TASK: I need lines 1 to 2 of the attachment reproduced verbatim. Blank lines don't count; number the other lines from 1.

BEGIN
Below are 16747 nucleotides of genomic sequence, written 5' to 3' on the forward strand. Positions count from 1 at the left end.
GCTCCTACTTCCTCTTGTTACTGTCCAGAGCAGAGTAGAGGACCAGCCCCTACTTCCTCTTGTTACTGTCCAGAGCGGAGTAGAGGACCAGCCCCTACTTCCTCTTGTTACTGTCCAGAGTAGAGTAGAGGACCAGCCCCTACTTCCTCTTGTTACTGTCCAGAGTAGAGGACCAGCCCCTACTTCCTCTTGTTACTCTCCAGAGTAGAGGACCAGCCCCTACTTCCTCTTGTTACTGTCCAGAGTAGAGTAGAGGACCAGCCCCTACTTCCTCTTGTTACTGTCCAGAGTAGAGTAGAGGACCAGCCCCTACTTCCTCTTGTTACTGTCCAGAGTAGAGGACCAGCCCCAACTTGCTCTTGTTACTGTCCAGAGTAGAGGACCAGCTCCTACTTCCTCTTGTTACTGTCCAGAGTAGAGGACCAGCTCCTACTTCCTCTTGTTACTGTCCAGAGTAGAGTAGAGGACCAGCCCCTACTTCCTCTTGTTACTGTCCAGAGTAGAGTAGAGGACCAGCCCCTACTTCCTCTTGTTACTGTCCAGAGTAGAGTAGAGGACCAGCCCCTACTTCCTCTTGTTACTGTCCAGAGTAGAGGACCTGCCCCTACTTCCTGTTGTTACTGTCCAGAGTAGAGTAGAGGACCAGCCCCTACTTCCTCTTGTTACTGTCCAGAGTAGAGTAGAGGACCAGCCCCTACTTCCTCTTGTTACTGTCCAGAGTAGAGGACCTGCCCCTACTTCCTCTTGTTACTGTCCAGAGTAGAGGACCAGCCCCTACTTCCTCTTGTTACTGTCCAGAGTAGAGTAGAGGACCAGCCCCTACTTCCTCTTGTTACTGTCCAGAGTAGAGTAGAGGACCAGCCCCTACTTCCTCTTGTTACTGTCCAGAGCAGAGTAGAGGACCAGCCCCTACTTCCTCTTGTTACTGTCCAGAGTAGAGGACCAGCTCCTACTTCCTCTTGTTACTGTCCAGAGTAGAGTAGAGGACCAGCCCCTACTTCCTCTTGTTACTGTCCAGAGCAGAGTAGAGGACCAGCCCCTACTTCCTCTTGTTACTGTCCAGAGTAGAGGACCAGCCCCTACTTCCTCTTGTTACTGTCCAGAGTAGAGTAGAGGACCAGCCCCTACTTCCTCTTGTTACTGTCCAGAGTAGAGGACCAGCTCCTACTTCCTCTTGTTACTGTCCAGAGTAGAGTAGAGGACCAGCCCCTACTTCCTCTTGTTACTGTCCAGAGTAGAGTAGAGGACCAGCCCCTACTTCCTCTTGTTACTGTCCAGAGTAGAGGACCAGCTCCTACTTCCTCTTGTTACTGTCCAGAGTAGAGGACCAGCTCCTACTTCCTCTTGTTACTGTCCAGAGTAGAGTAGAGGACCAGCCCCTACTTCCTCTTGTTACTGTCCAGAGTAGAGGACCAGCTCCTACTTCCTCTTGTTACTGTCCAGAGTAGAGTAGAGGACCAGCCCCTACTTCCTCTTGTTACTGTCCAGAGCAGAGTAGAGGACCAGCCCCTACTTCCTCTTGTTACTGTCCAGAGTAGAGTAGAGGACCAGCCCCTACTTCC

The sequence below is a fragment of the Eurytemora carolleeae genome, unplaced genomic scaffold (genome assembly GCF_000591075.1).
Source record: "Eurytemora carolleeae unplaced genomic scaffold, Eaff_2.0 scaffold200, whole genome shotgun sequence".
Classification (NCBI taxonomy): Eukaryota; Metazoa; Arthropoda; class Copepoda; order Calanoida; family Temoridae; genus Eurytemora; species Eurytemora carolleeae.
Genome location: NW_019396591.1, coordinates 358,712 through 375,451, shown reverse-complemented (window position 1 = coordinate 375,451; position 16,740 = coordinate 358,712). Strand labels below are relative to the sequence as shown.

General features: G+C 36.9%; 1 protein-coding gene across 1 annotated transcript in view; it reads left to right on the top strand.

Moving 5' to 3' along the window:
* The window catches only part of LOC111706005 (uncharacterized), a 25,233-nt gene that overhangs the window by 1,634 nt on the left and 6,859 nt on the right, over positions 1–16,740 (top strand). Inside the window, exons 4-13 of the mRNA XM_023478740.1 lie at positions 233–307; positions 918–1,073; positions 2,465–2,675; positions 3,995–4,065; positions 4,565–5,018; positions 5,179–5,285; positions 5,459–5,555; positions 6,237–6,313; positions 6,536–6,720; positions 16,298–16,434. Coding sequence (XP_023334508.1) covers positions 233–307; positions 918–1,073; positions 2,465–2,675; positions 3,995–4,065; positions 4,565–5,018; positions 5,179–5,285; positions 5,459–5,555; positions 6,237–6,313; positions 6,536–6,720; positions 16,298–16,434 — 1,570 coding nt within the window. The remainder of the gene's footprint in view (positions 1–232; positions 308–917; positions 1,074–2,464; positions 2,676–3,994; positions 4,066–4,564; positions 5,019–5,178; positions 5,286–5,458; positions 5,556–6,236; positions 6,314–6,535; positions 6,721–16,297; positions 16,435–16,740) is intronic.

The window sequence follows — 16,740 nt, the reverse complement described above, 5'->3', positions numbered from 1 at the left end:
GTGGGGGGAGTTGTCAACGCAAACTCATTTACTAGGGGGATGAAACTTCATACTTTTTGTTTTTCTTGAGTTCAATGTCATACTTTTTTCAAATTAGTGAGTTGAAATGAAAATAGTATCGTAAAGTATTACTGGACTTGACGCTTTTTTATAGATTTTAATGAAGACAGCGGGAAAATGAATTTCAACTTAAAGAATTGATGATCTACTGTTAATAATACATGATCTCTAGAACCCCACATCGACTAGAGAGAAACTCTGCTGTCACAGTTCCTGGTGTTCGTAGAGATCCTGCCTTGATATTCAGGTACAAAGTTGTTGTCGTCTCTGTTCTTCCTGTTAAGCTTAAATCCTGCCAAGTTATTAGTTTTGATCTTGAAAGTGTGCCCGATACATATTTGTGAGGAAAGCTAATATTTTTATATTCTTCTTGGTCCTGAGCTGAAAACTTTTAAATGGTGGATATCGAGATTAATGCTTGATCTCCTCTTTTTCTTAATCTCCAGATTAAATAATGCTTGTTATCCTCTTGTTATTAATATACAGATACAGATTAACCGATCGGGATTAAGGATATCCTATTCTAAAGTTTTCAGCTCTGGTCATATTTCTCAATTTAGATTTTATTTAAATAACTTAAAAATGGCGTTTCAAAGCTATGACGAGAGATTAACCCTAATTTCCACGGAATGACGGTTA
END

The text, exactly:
Below are 16747 nucleotides of genomic sequence, written 5' to 3' on the forward strand. Positions count from 1 at the left end.
GCTCCTACTTCCTCTTGTTACTGTCCAGAGCAGAGTAGAGGACCAGCCCCTACTTCCTCTTGTTACTGTCCAGAGCGGAGTAGAGGACCAGCCCCTACTTCCTCTTGTTACTGTCCAGAGTAGAGTAGAGGACCAGCCCCTACTTCCTCTTGTTACTGTCCAGAGTAGAGGACCAGCCCCTACTTCCTCTTGTTACTCTCCAGAGTAGAGGACCAGCCCCTACTTCCTCTTGTTACTGTCCAGAGTAGAGTAGAGGACCAGCCCCTACTTCCTCTTGTTACTGTCCAGAGTAGAGTAGAGGACCAGCCCCTACTTCCTCTTGTTACTGTCCAGAGTAGAGGACCAGCCCCAACTTGCTCTTGTTACTGTCCAGAGTAGAGGACCAGCTCCTACTTCCTCTTGTTACTGTCCAGAGTAGAGGACCAGCTCCTACTTCCTCTTGTTACTGTCCAGAGTAGAGTAGAGGACCAGCCCCTACTTCCTCTTGTTACTGTCCAGAGTAGAGTAGAGGACCAGCCCCTACTTCCTCTTGTTACTGTCCAGAGTAGAGTAGAGGACCAGCCCCTACTTCCTCTTGTTACTGTCCAGAGTAGAGGACCTGCCCCTACTTCCTGTTGTTACTGTCCAGAGTAGAGTAGAGGACCAGCCCCTACTTCCTCTTGTTACTGTCCAGAGTAGAGTAGAGGACCAGCCCCTACTTCCTCTTGTTACTGTCCAGAGTAGAGGACCTGCCCCTACTTCCTCTTGTTACTGTCCAGAGTAGAGGACCAGCCCCTACTTCCTCTTGTTACTGTCCAGAGTAGAGTAGAGGACCAGCCCCTACTTCCTCTTGTTACTGTCCAGAGTAGAGTAGAGGACCAGCCCCTACTTCCTCTTGTTACTGTCCAGAGCAGAGTAGAGGACCAGCCCCTACTTCCTCTTGTTACTGTCCAGAGTAGAGGACCAGCTCCTACTTCCTCTTGTTACTGTCCAGAGTAGAGTAGAGGACCAGCCCCTACTTCCTCTTGTTACTGTCCAGAGCAGAGTAGAGGACCAGCCCCTACTTCCTCTTGTTACTGTCCAGAGTAGAGGACCAGCCCCTACTTCCTCTTGTTACTGTCCAGAGTAGAGTAGAGGACCAGCCCCTACTTCCTCTTGTTACTGTCCAGAGTAGAGGACCAGCTCCTACTTCCTCTTGTTACTGTCCAGAGTAGAGTAGAGGACCAGCCCCTACTTCCTCTTGTTACTGTCCAGAGTAGAGTAGAGGACCAGCCCCTACTTCCTCTTGTTACTGTCCAGAGTAGAGGACCAGCTCCTACTTCCTCTTGTTACTGTCCAGAGTAGAGGACCAGCTCCTACTTCCTCTTGTTACTGTCCAGAGTAGAGTAGAGGACCAGCCCCTACTTCCTCTTGTTACTGTCCAGAGTAGAGGACCAGCTCCTACTTCCTCTTGTTACTGTCCAGAGTAGAGTAGAGGACCAGCCCCTACTTCCTCTTGTTACTGTCCAGAGCAGAGTAGAGGACCAGCCCCTACTTCCTCTTGTTACTGTCCAGAGTAGAGTAGAGGACCAGCCCCTACTTCC